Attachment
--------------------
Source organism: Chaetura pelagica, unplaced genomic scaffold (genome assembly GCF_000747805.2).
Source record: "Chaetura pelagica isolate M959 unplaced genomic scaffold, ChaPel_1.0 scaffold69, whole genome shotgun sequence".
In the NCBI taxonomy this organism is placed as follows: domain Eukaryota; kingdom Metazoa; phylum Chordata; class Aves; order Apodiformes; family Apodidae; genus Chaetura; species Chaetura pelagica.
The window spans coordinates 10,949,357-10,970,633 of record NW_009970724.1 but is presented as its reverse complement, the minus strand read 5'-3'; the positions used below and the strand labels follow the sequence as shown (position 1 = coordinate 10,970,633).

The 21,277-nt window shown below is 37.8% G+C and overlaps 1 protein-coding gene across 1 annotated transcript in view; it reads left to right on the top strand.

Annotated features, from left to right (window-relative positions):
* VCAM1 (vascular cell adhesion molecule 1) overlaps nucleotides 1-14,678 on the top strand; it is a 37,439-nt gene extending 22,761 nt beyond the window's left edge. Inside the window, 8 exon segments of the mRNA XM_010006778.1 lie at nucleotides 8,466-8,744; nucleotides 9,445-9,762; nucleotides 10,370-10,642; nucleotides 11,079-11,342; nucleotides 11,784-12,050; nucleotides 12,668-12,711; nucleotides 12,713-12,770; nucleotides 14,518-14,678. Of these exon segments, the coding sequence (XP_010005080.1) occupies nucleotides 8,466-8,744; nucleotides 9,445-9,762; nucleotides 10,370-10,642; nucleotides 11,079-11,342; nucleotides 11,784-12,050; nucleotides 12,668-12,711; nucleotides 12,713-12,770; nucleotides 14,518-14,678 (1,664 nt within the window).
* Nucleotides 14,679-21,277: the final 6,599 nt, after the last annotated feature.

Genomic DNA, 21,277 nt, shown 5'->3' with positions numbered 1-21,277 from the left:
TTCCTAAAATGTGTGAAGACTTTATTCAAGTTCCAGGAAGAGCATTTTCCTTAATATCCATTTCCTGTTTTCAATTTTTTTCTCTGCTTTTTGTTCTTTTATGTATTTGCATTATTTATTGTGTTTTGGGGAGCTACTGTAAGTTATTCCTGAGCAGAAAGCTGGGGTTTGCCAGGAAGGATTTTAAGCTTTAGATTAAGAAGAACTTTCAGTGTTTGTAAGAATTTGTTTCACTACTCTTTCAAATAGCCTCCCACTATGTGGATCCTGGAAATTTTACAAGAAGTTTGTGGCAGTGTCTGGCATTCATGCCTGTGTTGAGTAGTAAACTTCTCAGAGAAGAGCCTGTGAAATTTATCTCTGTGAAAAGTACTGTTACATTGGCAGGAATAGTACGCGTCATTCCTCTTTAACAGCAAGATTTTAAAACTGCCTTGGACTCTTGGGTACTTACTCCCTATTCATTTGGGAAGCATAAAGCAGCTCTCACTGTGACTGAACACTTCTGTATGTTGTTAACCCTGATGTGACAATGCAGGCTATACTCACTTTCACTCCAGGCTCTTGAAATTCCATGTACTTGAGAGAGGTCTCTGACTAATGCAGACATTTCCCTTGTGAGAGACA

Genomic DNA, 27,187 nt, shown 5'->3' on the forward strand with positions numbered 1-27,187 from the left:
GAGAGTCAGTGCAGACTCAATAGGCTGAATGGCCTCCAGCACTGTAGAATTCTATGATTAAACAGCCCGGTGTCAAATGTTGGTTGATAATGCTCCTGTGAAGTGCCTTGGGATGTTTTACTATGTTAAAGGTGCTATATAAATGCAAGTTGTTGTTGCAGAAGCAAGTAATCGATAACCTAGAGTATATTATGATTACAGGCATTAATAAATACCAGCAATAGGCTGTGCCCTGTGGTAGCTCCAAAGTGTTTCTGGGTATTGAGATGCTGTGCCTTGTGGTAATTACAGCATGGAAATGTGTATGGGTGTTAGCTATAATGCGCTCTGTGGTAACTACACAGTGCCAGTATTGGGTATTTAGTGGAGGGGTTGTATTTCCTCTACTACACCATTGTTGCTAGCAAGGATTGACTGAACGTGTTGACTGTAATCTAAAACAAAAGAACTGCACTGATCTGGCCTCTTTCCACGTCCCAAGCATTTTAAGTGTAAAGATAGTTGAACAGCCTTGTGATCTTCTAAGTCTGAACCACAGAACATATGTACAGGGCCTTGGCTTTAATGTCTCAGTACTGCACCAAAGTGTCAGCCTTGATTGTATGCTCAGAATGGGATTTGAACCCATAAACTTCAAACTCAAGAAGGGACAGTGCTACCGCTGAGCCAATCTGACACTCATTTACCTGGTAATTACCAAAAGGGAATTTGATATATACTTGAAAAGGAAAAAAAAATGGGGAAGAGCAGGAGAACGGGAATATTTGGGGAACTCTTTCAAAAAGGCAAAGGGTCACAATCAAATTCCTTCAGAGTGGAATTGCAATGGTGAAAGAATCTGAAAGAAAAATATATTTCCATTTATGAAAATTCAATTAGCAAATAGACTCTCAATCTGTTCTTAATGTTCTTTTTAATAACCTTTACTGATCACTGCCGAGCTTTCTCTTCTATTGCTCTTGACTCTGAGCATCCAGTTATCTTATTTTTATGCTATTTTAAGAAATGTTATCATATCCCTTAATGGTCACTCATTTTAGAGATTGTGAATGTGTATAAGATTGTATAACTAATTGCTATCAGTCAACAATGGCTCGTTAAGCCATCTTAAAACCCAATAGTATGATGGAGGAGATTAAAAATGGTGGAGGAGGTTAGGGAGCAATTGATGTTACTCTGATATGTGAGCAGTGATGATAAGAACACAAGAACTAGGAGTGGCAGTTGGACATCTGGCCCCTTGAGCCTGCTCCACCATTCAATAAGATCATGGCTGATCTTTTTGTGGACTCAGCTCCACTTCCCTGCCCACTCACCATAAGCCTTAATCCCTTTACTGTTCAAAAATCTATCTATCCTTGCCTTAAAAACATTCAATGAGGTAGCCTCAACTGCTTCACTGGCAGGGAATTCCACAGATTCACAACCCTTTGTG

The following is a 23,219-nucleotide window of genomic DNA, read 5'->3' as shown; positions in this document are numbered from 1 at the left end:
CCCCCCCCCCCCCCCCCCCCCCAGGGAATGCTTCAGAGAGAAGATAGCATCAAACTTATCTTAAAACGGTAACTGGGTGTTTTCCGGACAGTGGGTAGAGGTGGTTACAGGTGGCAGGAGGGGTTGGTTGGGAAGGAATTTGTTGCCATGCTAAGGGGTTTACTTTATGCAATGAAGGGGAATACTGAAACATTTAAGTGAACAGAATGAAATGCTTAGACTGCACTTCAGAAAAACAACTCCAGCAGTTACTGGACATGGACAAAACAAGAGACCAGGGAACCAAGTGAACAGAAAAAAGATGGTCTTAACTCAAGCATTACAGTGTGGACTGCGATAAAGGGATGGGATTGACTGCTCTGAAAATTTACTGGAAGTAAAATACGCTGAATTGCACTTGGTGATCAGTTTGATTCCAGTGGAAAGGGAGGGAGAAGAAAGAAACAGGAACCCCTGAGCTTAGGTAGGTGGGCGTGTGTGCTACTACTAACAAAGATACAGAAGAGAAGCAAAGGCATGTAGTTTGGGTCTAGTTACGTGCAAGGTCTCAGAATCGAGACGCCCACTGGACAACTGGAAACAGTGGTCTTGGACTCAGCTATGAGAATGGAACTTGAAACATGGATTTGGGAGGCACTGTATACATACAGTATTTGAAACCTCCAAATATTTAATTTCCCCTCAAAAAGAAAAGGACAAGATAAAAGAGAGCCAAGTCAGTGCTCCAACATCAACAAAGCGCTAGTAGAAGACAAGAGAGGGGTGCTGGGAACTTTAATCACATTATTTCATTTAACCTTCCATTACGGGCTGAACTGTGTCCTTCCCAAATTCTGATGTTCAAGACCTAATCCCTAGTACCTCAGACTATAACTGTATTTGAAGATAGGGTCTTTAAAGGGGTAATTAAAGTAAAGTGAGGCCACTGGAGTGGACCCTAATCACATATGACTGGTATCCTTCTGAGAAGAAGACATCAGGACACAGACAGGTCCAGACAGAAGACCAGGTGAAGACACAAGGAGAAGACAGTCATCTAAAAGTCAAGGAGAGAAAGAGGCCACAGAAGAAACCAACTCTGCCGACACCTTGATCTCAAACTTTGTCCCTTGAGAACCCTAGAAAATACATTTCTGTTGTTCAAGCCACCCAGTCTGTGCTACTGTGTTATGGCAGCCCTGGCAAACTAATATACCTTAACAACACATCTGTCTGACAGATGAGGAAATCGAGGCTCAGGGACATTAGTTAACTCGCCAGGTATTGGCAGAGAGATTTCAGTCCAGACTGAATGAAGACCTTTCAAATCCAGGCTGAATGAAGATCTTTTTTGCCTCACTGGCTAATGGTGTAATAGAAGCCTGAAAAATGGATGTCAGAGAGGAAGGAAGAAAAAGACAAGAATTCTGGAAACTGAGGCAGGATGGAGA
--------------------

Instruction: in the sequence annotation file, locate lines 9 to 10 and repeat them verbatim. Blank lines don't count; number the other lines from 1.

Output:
Genomic DNA, 21,277 nt, shown 5'->3' with positions numbered 1-21,277 from the left:
TTCCTAAAATGTGTGAAGACTTTATTCAAGTTCCAGGAAGAGCATTTTCCTTAATATCCATTTCCTGTTTTCAATTTTTTTCTCTGCTTTTTGTTCTTTTATGTATTTGCATTATTTATTGTGTTTTGGGGAGCTACTGTAAGTTATTCCTGAGCAGAAAGCTGGGGTTTGCCAGGAAGGATTTTAAGCTTTAGATTAAGAAGAACTTTCAGTGTTTGTAAGAATTTGTTTCACTACTCTTTCAAATAGCCTCCCACTATGTGGATCCTGGAAATTTTACAAGAAGTTTGTGGCAGTGTCTGGCATTCATGCCTGTGTTGAGTAGTAAACTTCTCAGAGAAGAGCCTGTGAAATTTATCTCTGTGAAAAGTACTGTTACATTGGCAGGAATAGTACGCGTCATTCCTCTTTAACAGCAAGATTTTAAAACTGCCTTGGACTCTTGGGTACTTACTCCCTATTCATTTGGGAAGCATAAAGCAGCTCTCACTGTGACTGAACACTTCTGTATGTTGTTAACCCTGATGTGACAATGCAGGCTATACTCACTTTCACTCCAGGCTCTTGAAATTCCATGTACTTGAGAGAGGTCTCTGACTAATGCAGACATTTCCCTTGTGAGAGACA